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West Shore ENT & Allergy

Otolaryngology & Allergy Specialists located in Norton Shores, Muskegon, Grand Haven, Fremont, & Ludington, MI

Tinnitus — ringing in your ears — is a common problem that affects 10-15% of adults. You might be able to tune out the sound, but in many cases, tinnitus affects your ability to hear, sleep, and have a conversation. The experienced doctors at West Shore ENT & Allergy evaluate your tinnitus and develop an individualized treatment to relieve it. Call one of the offices in Norton Shores, Grand Haven, Fremont, Ludington, and Muskegon, Michigan, or use the online booking feature to schedule your visit today.

Tinnitus Q & A

What is tinnitus?

People with tinnitus hear a sound or noise even though there’s nothing causing the sound. Tinnitus takes the form of phantom noises like:

  • Ringing
  • Roaring
  • Buzzing
  • Clicking
  • Whistling
  • Hissing

The sound can be constant or it can come and go, and it can be heard in one or both ears. The sound could be loud enough to interfere with hearing or talking.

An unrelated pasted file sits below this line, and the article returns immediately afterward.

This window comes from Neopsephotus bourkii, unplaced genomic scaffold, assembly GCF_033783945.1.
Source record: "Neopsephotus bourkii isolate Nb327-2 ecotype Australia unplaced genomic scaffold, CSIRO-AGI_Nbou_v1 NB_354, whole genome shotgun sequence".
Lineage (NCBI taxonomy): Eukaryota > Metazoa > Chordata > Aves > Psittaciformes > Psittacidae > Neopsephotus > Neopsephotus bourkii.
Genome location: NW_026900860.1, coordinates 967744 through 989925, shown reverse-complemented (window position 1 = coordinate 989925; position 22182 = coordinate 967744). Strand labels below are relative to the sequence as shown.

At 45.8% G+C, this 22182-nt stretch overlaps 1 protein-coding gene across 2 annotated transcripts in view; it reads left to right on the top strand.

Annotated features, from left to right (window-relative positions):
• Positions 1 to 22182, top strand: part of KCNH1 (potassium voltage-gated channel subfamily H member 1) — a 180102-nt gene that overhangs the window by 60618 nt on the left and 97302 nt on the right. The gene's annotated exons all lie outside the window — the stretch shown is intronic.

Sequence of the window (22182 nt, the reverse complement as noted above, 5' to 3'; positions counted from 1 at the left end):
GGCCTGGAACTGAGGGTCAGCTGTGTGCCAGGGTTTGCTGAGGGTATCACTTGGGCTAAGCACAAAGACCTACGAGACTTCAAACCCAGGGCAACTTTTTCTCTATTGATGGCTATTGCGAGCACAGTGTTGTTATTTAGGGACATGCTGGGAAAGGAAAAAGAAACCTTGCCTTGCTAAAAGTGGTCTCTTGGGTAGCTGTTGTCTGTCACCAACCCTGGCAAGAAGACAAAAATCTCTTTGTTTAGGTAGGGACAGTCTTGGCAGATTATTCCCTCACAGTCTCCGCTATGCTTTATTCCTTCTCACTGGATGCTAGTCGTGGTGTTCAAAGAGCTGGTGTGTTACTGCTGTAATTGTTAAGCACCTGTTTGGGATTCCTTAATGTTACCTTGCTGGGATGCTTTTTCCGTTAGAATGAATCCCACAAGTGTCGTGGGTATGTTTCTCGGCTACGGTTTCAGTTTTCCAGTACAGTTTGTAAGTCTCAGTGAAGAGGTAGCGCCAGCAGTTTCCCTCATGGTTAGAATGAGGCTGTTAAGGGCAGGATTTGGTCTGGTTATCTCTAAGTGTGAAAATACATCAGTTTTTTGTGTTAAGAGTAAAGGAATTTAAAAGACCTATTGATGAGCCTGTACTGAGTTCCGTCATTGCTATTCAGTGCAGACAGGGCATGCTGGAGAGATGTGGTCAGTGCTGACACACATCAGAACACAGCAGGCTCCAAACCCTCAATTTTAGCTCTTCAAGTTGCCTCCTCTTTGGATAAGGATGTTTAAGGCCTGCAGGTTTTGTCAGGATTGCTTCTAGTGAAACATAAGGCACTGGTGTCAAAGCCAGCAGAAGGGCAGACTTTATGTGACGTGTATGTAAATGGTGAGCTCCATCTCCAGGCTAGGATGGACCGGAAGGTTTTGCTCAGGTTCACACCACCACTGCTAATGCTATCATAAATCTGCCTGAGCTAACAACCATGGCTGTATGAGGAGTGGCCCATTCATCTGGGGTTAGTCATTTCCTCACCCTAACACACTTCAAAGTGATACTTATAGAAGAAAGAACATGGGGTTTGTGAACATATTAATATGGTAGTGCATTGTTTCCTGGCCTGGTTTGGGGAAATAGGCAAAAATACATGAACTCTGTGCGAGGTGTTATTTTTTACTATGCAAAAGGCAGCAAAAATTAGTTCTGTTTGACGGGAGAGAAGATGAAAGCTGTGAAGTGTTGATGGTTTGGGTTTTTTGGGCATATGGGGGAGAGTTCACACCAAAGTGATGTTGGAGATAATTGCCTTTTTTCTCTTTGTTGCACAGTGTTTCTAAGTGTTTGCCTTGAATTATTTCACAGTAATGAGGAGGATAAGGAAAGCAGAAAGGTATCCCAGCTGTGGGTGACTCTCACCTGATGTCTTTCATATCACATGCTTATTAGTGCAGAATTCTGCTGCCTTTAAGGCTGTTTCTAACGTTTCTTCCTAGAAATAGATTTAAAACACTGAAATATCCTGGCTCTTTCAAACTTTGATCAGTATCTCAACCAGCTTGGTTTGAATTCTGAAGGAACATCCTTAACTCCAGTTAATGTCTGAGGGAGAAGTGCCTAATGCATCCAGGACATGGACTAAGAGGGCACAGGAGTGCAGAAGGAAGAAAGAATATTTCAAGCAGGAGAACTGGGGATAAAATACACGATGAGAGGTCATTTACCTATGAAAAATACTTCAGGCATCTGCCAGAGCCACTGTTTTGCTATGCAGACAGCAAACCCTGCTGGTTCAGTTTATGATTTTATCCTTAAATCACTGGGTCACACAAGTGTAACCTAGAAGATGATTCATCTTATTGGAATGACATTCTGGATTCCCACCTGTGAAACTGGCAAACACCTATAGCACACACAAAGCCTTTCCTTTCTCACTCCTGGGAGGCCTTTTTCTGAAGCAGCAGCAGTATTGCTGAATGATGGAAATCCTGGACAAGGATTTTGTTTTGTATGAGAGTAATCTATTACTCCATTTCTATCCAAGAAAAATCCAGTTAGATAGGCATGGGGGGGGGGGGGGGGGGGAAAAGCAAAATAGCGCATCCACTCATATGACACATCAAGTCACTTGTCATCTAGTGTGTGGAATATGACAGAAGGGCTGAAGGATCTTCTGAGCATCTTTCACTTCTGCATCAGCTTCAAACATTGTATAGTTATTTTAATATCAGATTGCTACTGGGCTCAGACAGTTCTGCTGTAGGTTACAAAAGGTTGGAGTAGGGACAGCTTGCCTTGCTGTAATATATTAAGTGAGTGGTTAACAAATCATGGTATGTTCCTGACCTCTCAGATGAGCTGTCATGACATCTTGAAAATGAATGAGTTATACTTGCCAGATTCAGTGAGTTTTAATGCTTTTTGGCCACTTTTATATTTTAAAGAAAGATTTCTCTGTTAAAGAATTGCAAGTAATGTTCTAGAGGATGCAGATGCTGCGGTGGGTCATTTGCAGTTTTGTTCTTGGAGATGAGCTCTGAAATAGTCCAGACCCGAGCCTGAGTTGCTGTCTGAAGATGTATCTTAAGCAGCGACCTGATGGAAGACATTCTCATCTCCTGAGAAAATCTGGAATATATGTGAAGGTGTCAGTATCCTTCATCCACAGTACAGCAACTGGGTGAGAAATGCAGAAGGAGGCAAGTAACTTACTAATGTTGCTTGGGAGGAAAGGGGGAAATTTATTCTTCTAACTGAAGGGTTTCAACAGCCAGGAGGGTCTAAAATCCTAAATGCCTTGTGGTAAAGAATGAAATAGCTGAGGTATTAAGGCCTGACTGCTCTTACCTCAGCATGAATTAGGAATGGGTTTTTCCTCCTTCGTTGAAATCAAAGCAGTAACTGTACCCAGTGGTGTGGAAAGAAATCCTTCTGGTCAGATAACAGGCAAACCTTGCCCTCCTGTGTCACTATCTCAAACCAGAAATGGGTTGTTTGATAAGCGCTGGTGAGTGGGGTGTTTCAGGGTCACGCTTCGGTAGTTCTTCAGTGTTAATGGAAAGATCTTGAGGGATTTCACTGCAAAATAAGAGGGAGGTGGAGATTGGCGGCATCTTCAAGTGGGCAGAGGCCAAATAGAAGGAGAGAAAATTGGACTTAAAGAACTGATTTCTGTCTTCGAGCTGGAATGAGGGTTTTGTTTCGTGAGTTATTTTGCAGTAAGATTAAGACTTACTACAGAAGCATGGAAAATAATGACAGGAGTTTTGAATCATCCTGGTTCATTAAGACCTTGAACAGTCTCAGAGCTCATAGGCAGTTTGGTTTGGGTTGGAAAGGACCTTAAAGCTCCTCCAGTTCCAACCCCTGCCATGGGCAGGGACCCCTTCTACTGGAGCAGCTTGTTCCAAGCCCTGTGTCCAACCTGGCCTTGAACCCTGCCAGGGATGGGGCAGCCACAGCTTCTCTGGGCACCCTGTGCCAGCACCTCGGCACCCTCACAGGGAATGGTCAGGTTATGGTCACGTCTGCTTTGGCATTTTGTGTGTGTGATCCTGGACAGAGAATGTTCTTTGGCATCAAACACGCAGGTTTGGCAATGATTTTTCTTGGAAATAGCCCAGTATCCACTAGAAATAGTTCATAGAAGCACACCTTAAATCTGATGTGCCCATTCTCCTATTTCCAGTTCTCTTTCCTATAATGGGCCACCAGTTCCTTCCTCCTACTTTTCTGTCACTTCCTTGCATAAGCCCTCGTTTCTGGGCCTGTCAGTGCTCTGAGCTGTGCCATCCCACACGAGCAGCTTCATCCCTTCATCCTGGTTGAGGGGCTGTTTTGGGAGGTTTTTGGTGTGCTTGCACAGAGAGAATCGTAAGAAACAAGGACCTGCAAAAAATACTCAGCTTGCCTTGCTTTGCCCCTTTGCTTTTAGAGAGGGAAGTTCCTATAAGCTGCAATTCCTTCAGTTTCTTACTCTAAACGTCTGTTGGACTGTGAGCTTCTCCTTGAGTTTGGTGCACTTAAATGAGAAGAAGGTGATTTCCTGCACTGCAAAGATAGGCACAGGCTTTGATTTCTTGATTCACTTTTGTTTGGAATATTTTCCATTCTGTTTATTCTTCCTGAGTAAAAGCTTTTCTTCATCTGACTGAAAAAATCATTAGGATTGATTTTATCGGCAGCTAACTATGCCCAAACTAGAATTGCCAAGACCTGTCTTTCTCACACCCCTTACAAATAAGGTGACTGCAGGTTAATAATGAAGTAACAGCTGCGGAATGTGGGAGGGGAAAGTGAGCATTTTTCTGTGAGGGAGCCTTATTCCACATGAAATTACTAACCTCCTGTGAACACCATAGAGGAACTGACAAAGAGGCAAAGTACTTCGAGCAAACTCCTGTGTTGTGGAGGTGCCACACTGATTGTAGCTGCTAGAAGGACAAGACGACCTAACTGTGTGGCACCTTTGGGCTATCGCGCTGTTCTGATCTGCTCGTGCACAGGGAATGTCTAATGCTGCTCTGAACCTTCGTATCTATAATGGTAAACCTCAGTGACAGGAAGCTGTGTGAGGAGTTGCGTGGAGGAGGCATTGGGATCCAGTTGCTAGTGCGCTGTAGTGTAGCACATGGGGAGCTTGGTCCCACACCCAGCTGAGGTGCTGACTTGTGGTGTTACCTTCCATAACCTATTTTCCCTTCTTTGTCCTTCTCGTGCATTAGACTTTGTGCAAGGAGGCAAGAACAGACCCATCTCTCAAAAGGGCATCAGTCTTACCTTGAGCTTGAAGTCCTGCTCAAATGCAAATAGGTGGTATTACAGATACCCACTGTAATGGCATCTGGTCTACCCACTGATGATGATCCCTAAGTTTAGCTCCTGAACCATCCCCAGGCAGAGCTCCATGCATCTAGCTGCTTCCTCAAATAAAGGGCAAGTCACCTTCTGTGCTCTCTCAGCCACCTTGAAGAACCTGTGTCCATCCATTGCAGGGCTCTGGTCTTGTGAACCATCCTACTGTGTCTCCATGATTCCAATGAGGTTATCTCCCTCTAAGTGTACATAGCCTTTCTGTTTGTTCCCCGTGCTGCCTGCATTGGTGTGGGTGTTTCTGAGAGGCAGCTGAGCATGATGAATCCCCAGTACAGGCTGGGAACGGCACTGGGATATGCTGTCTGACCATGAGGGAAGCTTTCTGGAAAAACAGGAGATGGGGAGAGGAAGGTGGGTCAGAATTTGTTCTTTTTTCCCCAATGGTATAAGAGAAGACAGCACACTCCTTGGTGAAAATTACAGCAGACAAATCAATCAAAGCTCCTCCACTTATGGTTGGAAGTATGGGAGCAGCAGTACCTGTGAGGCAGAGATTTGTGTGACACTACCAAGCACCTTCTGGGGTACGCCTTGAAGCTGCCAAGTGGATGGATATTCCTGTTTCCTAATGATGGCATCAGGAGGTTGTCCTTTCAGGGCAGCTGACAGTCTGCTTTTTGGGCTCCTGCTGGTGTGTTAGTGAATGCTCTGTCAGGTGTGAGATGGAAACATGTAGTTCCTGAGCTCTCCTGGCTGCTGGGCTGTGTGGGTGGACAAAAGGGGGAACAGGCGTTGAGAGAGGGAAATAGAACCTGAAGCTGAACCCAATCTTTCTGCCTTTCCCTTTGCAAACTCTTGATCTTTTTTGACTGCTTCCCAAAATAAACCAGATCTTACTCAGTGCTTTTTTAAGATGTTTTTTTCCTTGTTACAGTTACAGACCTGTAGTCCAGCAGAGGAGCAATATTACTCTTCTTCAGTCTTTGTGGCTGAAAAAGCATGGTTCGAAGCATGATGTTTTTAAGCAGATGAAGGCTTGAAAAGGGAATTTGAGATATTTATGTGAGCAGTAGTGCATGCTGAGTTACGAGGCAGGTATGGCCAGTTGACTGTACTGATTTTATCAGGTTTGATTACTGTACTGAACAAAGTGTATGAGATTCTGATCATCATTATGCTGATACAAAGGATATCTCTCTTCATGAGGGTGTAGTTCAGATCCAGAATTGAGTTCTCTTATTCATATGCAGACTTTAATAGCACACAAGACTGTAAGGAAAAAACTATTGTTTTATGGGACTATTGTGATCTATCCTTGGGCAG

What causes tinnitus?

Sometimes the cause of a patient’s tinnitus can’t be found. However, it’s often due to an underlying problem like:

  • Nerve conditions
  • Wax build-up
  • Age-related hearing loss
  • Medications
  • Pressure on your eardrum
  • Ear-structure abnormalities
  • Eustachian tube dysfunction

Exposure to loud sounds, including heavy equipment and frequently listening to blaring music, commonly causes tinnitus. Long-term exposure to loud sounds also results in more serious problems than tinnitus: It can lead to permanent hearing loss.

Conditions like temporomandibular joint (TMJ) disorders, Meniere’s disease, and a benign ear tumor can cause tinnitus. Some patients have muscle spasms in their inner ear that causes tinnitus and hearing loss.

In rare cases, a blood vessel disorder causes tinnitus. For example, atherosclerosis in blood vessels in your ears and badly formed capillaries can result in ringing in your ears.

How is tinnitus treated?

After learning about the sounds you hear and examining your ears, your doctor at West Shore ENT & Allergy performs hearing and audiology tests to be sure you don’t have a hearing loss. If a cause for your tinnitus is identified, your therapy begins by addressing that problem.

Your tinnitus symptoms could improve with one of the following:

  • Cleaning your ears
  • Symptom-reducing medications
  • Treating vascular problems
  • Using noise suppression

Some patients find that white noise blocks out their tinnitus. You can try using the sound of a fan or getting a white noise machine that simulates environmental sounds. 

Your doctor at West Shore ENT & Allergy can prescribe a masking device that’s worn like a hearing aid and produces white noise.

If you need relief from tinnitus, call West Shore ENT & Allergy or schedule an appointment online today.